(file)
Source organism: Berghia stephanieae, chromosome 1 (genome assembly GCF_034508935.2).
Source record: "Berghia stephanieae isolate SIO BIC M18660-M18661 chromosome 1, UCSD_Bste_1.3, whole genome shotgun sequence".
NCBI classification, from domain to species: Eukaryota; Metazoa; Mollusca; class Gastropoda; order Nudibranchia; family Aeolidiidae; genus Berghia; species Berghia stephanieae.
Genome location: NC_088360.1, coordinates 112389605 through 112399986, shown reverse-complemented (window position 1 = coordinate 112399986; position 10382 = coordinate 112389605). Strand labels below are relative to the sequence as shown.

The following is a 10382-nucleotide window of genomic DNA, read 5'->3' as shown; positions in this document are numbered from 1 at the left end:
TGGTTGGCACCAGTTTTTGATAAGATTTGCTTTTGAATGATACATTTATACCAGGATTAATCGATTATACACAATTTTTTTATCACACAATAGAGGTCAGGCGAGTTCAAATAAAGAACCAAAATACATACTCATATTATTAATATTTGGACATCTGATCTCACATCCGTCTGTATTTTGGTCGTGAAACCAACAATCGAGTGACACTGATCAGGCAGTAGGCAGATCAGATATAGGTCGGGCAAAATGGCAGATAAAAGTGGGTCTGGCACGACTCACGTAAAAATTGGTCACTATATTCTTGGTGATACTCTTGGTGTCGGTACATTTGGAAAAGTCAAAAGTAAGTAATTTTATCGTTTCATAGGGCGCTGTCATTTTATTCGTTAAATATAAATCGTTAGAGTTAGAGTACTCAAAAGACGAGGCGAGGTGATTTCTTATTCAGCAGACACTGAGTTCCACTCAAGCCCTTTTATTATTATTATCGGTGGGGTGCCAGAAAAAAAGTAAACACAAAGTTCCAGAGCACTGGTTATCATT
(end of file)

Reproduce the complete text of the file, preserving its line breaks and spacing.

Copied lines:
Source organism: Berghia stephanieae, chromosome 1 (genome assembly GCF_034508935.2).
Source record: "Berghia stephanieae isolate SIO BIC M18660-M18661 chromosome 1, UCSD_Bste_1.3, whole genome shotgun sequence".
NCBI classification, from domain to species: Eukaryota; Metazoa; Mollusca; class Gastropoda; order Nudibranchia; family Aeolidiidae; genus Berghia; species Berghia stephanieae.
Genome location: NC_088360.1, coordinates 112389605 through 112399986, shown reverse-complemented (window position 1 = coordinate 112399986; position 10382 = coordinate 112389605). Strand labels below are relative to the sequence as shown.

The following is a 10382-nucleotide window of genomic DNA, read 5'->3' as shown; positions in this document are numbered from 1 at the left end:
TGGTTGGCACCAGTTTTTGATAAGATTTGCTTTTGAATGATACATTTATACCAGGATTAATCGATTATACACAATTTTTTTATCACACAATAGAGGTCAGGCGAGTTCAAATAAAGAACCAAAATACATACTCATATTATTAATATTTGGACATCTGATCTCACATCCGTCTGTATTTTGGTCGTGAAACCAACAATCGAGTGACACTGATCAGGCAGTAGGCAGATCAGATATAGGTCGGGCAAAATGGCAGATAAAAGTGGGTCTGGCACGACTCACGTAAAAATTGGTCACTATATTCTTGGTGATACTCTTGGTGTCGGTACATTTGGAAAAGTCAAAAGTAAGTAATTTTATCGTTTCATAGGGCGCTGTCATTTTATTCGTTAAATATAAATCGTTAGAGTTAGAGTACTCAAAAGACGAGGCGAGGTGATTTCTTATTCAGCAGACACTGAGTTCCACTCAAGCCCTTTTATTATTATTATCGGTGGGGTGCCAGAAAAAAAGTAAACACAAAGTTCCAGAGCACTGGTTATCATT